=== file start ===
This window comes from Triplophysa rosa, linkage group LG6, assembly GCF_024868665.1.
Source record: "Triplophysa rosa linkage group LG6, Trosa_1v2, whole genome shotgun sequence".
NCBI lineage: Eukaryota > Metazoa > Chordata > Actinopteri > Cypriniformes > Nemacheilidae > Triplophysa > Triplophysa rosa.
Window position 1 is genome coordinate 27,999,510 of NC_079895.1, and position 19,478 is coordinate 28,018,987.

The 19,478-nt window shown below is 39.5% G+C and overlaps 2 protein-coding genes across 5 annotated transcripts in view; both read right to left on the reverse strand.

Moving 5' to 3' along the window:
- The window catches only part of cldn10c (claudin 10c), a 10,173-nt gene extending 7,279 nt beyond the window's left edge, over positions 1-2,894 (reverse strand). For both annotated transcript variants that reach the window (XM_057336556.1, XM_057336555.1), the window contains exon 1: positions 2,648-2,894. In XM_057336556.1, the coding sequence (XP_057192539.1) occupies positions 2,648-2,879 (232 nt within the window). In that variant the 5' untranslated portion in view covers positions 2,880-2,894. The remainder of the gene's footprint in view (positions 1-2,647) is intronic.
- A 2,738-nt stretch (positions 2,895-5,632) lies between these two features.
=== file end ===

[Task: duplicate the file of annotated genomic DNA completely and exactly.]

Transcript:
This window comes from Triplophysa rosa, linkage group LG6, assembly GCF_024868665.1.
Source record: "Triplophysa rosa linkage group LG6, Trosa_1v2, whole genome shotgun sequence".
NCBI lineage: Eukaryota > Metazoa > Chordata > Actinopteri > Cypriniformes > Nemacheilidae > Triplophysa > Triplophysa rosa.
Window position 1 is genome coordinate 27,999,510 of NC_079895.1, and position 19,478 is coordinate 28,018,987.

The 19,478-nt window shown below is 39.5% G+C and overlaps 2 protein-coding genes across 5 annotated transcripts in view; both read right to left on the reverse strand.

Moving 5' to 3' along the window:
- The window catches only part of cldn10c (claudin 10c), a 10,173-nt gene extending 7,279 nt beyond the window's left edge, over positions 1-2,894 (reverse strand). For both annotated transcript variants that reach the window (XM_057336556.1, XM_057336555.1), the window contains exon 1: positions 2,648-2,894. In XM_057336556.1, the coding sequence (XP_057192539.1) occupies positions 2,648-2,879 (232 nt within the window). In that variant the 5' untranslated portion in view covers positions 2,880-2,894. The remainder of the gene's footprint in view (positions 1-2,647) is intronic.
- A 2,738-nt stretch (positions 2,895-5,632) lies between these two features.